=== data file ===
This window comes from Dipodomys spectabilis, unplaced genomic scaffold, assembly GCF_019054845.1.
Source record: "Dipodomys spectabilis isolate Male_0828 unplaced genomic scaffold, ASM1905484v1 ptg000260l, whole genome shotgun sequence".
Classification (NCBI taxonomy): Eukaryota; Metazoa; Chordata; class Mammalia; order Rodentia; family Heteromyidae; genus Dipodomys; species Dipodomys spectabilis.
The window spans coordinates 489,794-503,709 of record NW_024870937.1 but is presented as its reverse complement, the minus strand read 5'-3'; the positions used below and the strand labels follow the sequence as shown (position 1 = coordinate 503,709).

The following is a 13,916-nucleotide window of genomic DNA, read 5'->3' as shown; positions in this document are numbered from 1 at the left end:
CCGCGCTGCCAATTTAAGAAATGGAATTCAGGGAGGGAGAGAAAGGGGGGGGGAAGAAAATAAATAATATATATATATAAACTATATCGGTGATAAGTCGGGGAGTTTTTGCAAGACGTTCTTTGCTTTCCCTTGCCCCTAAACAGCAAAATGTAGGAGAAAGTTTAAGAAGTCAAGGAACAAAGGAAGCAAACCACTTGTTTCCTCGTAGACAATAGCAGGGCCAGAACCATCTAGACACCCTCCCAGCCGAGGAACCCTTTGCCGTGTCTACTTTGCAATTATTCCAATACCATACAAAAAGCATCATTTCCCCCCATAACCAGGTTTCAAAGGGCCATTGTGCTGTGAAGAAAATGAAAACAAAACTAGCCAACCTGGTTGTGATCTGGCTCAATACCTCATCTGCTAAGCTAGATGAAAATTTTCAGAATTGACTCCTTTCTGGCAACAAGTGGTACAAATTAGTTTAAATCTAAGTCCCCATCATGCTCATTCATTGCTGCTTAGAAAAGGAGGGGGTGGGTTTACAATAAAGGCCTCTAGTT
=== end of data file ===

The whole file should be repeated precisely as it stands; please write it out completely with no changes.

This window comes from Dipodomys spectabilis, unplaced genomic scaffold, assembly GCF_019054845.1.
Source record: "Dipodomys spectabilis isolate Male_0828 unplaced genomic scaffold, ASM1905484v1 ptg000260l, whole genome shotgun sequence".
Classification (NCBI taxonomy): Eukaryota; Metazoa; Chordata; class Mammalia; order Rodentia; family Heteromyidae; genus Dipodomys; species Dipodomys spectabilis.
The window spans coordinates 489,794-503,709 of record NW_024870937.1 but is presented as its reverse complement, the minus strand read 5'-3'; the positions used below and the strand labels follow the sequence as shown (position 1 = coordinate 503,709).

The following is a 13,916-nucleotide window of genomic DNA, read 5'->3' as shown; positions in this document are numbered from 1 at the left end:
CCGCGCTGCCAATTTAAGAAATGGAATTCAGGGAGGGAGAGAAAGGGGGGGGGAAGAAAATAAATAATATATATATATAAACTATATCGGTGATAAGTCGGGGAGTTTTTGCAAGACGTTCTTTGCTTTCCCTTGCCCCTAAACAGCAAAATGTAGGAGAAAGTTTAAGAAGTCAAGGAACAAAGGAAGCAAACCACTTGTTTCCTCGTAGACAATAGCAGGGCCAGAACCATCTAGACACCCTCCCAGCCGAGGAACCCTTTGCCGTGTCTACTTTGCAATTATTCCAATACCATACAAAAAGCATCATTTCCCCCCATAACCAGGTTTCAAAGGGCCATTGTGCTGTGAAGAAAATGAAAACAAAACTAGCCAACCTGGTTGTGATCTGGCTCAATACCTCATCTGCTAAGCTAGATGAAAATTTTCAGAATTGACTCCTTTCTGGCAACAAGTGGTACAAATTAGTTTAAATCTAAGTCCCCATCATGCTCATTCATTGCTGCTTAGAAAAGGAGGGGGTGGGTTTACAATAAAGGCCTCTAGTT